January, 20 2017 by lsr team

- Germany & EA both growing above-potential, inflation rising
- Less inordinate ECB stimulus to be announced this summer
- Rising euro vs. dollar later in 2017 to put pressure on Italy
- Germany to accept fiscal union, or Italexit a risk in 2018-19
- Ultra-cheap euro, huge trade surplus: a cause of Brexit-Trump
- World impatient with prolonged resolution of new euro-crisis
- German domestic imbalances could shrink over 10-15 years
- Baby boomers retire – saving down. Immigration raises capex

March, 24 2016 by lsr team

We recently published the Q2 2016 edition of the LSR UK Outlook. Our central forecasts assume that the UK remains in the EU, but we also modelled a ‘Brexit risk’ scenario. This risk involved shocking the model in a number of different ways, in particular by weakening trade-weighted sterling, increasing the level of household’s precautionary saving and reducing the share of business investment associated with exports to the EU to a ‘depreciation-replacement’ only level. The difference in the quarterly profile of growth between our central pro...

December, 09 2015 by lsr team

Twelve months ago we said 2015 would be a year of ‘deceptive calm’. With the S&P 500 up 5% and US 10-year yields around 5bps higher, you could say our forecast was accurate. Markets spent much of the year in an anxious state, fretting about Greece, then China, then the risk of a synchronised global recession. In 2006 and 2007, LSR had a high conviction that a financial meltdown was about to wreak havoc on the global economy. This time around we stick with our 2015 theme ‘Keep Dancing’ but with no great conviction. Looking ahead to 2016, China...

November, 11 2015 by lsr team

While markets are fixated on the prospects for emerging markets and whether China’s slowdown will drag down the world economy, a crisis has been brewing in Germany that, according to some commentators, could end Angela Merkel’s reign and reignite the euro crisis. This is probably an exaggeration. Still, it is true that the country’s huge influx of refugees –whom Ms Merkel welcome with open arms –is causing widespread public consternation and undermining the government’s authority. This is a pity because the chancellor’s approach to...

November, 04 2015 by lsr team

The drop in oil price since mid-2014 has been especially abrupt due to a huge positive supply shock that has magnified the impact of a decline in demand for commodities. US oil production has increased by almost five million barrels per day (mbd) over the last five years. Moreover, the re-admission of Iran to the global oil market will further increase near-term supply by around one million mbd. But with persistent oversupply, along with some uncertainty about remaining storage capacity, could oil prices remain at the $40p/b floor we outlined at the start of 2015? Click...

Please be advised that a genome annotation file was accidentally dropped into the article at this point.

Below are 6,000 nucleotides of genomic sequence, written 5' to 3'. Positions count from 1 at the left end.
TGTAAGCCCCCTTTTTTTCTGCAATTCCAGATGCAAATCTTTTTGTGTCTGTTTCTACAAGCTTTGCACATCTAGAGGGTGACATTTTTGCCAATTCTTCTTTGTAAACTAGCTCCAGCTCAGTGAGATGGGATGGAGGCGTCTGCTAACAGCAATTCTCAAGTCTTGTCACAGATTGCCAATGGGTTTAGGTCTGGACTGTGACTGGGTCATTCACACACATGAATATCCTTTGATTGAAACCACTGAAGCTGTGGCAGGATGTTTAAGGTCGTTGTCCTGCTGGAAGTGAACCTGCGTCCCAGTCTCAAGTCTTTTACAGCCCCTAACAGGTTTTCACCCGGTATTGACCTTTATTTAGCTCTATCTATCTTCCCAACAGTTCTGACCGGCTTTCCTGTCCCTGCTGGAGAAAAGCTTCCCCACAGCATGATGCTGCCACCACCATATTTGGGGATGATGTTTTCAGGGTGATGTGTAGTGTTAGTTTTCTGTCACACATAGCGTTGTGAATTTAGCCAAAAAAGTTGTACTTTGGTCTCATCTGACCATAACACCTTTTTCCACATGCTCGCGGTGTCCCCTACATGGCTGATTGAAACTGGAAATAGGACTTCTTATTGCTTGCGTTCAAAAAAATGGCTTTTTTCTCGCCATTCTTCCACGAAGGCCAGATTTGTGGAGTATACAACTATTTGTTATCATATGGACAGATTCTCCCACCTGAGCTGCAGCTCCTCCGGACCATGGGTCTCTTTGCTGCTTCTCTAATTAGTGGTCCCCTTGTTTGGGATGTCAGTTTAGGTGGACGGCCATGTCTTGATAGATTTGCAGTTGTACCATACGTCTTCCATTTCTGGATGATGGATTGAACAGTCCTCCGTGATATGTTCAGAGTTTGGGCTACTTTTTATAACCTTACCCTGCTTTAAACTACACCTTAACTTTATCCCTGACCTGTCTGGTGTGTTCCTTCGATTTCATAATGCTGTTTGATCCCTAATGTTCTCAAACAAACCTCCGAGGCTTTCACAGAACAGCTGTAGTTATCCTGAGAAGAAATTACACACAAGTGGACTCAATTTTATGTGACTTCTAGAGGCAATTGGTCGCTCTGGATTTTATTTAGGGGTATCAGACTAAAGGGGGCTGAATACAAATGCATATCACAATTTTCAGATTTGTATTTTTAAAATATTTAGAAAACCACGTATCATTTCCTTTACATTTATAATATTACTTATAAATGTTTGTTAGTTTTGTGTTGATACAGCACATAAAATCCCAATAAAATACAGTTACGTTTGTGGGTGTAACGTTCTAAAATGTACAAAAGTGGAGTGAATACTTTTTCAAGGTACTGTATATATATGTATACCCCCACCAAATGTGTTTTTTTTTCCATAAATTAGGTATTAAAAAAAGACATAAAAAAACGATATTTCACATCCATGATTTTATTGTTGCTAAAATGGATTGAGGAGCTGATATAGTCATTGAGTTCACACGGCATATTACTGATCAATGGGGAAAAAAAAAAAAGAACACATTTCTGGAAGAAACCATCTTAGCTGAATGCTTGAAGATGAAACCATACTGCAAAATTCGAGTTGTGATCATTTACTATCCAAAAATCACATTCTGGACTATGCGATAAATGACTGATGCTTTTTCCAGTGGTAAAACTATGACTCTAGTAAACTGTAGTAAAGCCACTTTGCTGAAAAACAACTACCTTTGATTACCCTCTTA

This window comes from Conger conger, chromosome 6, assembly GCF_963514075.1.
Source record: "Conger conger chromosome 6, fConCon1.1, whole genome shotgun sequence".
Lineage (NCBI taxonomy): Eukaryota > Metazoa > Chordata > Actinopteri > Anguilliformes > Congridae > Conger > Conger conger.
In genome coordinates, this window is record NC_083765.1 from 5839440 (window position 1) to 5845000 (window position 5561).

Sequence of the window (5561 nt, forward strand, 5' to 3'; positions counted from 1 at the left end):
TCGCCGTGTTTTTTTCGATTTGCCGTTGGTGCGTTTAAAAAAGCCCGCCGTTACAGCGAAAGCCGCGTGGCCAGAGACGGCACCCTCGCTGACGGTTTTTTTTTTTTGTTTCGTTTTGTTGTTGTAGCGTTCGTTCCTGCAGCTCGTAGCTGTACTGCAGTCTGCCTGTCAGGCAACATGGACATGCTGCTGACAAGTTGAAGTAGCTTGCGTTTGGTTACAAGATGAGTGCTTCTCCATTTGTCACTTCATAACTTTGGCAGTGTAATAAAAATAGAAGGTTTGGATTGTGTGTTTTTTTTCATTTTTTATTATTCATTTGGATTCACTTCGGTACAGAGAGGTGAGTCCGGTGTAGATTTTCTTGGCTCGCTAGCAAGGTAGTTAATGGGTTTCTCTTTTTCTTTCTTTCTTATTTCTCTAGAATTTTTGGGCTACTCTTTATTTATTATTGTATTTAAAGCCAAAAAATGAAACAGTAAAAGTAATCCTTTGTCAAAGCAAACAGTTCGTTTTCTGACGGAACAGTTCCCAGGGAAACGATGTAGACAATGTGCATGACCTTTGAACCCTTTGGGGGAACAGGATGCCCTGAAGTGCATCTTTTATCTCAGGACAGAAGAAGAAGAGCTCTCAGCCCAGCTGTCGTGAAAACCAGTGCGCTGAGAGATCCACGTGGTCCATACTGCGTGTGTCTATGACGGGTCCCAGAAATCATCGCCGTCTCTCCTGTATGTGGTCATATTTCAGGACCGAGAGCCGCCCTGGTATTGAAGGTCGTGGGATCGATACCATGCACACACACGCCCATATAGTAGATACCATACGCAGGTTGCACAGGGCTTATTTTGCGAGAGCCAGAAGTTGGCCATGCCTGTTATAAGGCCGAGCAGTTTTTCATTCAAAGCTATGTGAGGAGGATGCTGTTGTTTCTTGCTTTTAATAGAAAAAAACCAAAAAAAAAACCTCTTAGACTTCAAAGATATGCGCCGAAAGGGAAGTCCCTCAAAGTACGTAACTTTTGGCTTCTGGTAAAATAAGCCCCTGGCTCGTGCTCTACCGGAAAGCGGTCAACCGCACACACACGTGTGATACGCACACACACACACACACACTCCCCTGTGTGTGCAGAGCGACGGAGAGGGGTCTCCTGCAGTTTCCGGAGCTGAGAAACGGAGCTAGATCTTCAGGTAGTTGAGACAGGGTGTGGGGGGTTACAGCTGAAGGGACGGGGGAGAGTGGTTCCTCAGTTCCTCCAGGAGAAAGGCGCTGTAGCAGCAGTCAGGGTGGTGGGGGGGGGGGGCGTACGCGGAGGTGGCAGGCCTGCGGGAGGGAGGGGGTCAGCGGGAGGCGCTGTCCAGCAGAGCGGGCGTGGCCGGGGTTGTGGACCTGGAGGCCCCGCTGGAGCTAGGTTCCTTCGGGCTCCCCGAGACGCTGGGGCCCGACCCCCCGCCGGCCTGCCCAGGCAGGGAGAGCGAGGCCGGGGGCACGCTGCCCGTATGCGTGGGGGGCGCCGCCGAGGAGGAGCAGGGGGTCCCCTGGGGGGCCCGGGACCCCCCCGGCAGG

October, 22 2015 by lsr team

The Trans Pacific Partnership is publicly touted in Japan as a boon for exporters, but a well-designed FTA should be geared towards households. The chief gains from free trade typically arise from tougher import competition. The aim of an FTA in Japan should be to increase the efficiency of goods and services provision so that consumers benefit from a more competitively priced product while workers earn more thanks to improved productivity. That’s a heady ideal, and in practice it doesn’t always work like this. The report below examines two key issues: 1) to...

October, 09 2015 by lsr team

Abenomics is a response to frustration with Japan’s poor economic performance since its bubble burst in 1990. But Abenomics treats the symptoms, especially deflation, rather than the disease, which it makes worse. Disastrous consequences of Abenomics have only been avoided so far, because it has failed to generate inflation – courtesy of the oil price slump and Japan’s enfeebled domestic demand. But can QE ever be stopped and more importantly, is Japan about to face a financial crisis? Click below to find out our latest View on Japan.

September, 30 2015 by lsr team

We were delighted to have Charles Goodhart, Professor of London School of Economics and a former Chief Advisor at the Bank of England as our guest speaker at LSR's September conference in London. Professor Goodhart shared his recent in-depth analysis for Morgan Stanley of the impact of future demographic trends on global saving and investment rates and the balance between them. The past three decades saw a profound positive shock to the global labour force but we are now on the cusp of a sharp reversal. Charles discussed with enviable eloquence how demographic changes a...